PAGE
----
When people meet me, they expect me to have the kind of bravado that is portrayed by FBI agents on TV and in movies-confident with no signs of weakness or vulnerability. Nothing could be further from the truth!

It’s true that the most successful agents I worked alongside were brave, but it wasn’t the bluster that shoves people out of their way or abuses power. Nor was it the detachment that keeps emotions on a tight leash.

The best leaders are those who have the courage to be themselves. They have the courage to be transparent and vulnerable. To many…

2020 was about staying alive. Everything else was fluff.

This summed up an email I received from one of my readers. She still has her job but it feels like hell because so many of her friends lost their job. She’s healthy but that feels like crap, too, because she’s lost two family members to COVID.

On the plus side, no one has broken her heart because she’s no longer looking for love. She’s saving money because there’s no reason to buy anything except food and other essentials. …

One of the first things my firearms instructor at the FBI Academy told me that the best shooters are those who can stomp out the noise-both external and internal distractions-so they can focus on the scene in front of them. All I needed to do was relax, breathe, and focus.

I thought that was a rather milquetoast response. I wanted specific, detailed instructions on how to get a perfect score!

I immediately engaged in a continuous internal dialogue about the instructor’s wimpy advice as I felt the stress to qualify in firearms. From the 60 yard line, I shot 12…

My grandmother was a tough old bird. She lived in a time and place where she needed to be resilient if she expected to survive tough winters on a Wyoming cattle ranch. If I moped around while doing chores she would yell, “Get the lead out of your ass and start moving!”

She learned at an early age to value her skills and talents because she knew she’d need them again. Most likely in the near future. Taking personal responsibility for her contributions was not boasting. Instead, it was learning how to survive and be resilient.

Resilience is a component…

image by Istock

There’s a lot of crap going on in the world and it’s tempting to throw tantrums and dissolve into a puddle of self-pity. It feels like the right thing to do because other people need to know how unfair life is, right? Like when we were in second grade and cried until we were red in the face because it got people’s attention, right?

Only you’re not in second grade anymore and it’s highly debatable whether your tantrums ever worked on anyone except your parents, and they’re the ones who trained you to use tantrums to get their attention in…

IStock photo

It’s hard to make sense of the world right now; we’re in the middle of a pandemic, racial strife, and a political divide in America that looks more like Dante’s version of hell every day.

We’re bombarded with social media, camera phones, and a 24/7 news cycle. We’ve relied on our “feel-good at all cost” philosophy for so long that we no longer even know how to process the negative events that we’ve experienced in a helpful way.

Current events have left us humbled and uprooted from our routine. Nothing seems certain anymore. As the great philosopher Socrates would say…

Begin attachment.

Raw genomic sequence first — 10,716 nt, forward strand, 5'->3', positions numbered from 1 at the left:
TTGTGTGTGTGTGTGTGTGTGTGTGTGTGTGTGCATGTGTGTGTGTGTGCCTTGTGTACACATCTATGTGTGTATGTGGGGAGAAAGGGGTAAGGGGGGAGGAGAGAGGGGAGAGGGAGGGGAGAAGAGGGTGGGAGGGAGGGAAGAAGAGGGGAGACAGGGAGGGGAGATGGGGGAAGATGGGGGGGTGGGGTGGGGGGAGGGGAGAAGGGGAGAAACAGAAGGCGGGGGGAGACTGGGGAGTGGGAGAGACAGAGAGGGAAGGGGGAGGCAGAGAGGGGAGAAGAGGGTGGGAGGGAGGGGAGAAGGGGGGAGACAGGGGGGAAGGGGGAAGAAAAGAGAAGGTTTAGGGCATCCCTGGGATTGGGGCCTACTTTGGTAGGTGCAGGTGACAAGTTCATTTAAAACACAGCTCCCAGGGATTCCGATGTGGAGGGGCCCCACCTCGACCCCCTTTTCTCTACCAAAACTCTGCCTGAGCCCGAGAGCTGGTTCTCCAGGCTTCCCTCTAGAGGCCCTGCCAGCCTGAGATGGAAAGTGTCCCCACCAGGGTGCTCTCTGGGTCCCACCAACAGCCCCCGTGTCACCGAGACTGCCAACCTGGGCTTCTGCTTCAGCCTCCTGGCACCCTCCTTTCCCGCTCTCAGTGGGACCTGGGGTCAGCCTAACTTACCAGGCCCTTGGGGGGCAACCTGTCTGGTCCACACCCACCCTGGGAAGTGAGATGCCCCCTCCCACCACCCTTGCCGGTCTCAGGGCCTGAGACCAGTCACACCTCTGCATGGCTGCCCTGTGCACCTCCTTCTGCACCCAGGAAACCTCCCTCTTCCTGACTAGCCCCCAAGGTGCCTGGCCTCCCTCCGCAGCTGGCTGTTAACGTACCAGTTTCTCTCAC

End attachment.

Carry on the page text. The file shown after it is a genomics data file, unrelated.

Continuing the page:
It’s no secret that we’re faced with a growing mental health crisis right now and many of us are experiencing incredible amounts of pain and suffering.

A Kaiser Family Foundation poll reported that nearly half of Americans report the coronavirus crisis is harming their mental health. It’s predicted that “deaths of despair”, mostly through suicide and substance use, will add to increased mortality and reduced life expectancy of Americans during, and after, the COVID pandemic.

It should be no surprise that sales of self-help books, articles, and apps for our mobile devices have skyrocketed. …

As a female FBI agent, there weren’t always a lot of women in my office or in the building, for that matter. The closest thing to a mentor I had was my male training agent, who viewed me as more of a burden than an opportunity.

But it had been to my advantage to be raised on a cattle ranch in the middle of Wyoming. It was a tough environment-fast food was hitting a deer at 60 miles an hour. My grandmother wrote down ammo for her Christmas list. …

FBI agents who investigate knotty and complex cases-such as terrorism, cybercrime, and counterintelligence-need to develop a strong mind if they want to be successful.

Investigations like these don’t show up on an agent’s desk with directions on how to solve them. Instead, the investigation usually takes on more of a Hansel and Gretel approach-follow a string of crumbs that may, or may not, lead to another puny string of crumbs with lots of gaps from bird pickings along the way.

This sounds a bit like life itself-as the world has become more complex it’s become harder and harder to be…

Many of us know exactly what to do with the news reported in 2020 and we’re busy lining our bird cages with it so nature can take its course. We are slowly emerging from the Trump-Woke Progressives-Twitter trifecta that’s left us feeling depressed, anxious, and lonely.

Something is amiss these days, something primal and at the heart of being human. People are social animals-we’ve evolved to live in tribes and rely upon one another, both physically and emotionally as well.

The COVID pandemic brought health manuals the size of a Buick, sheltering-in-place restrictions, and prolonged periods of isolation. We’ve known…

LaRae Quy

Former counterintelligence FBI agent | Mental Toughness Center | Consultant | Speaker | Author: Secrets of A Strong Mind, & Mental Toughness for Women Leaders

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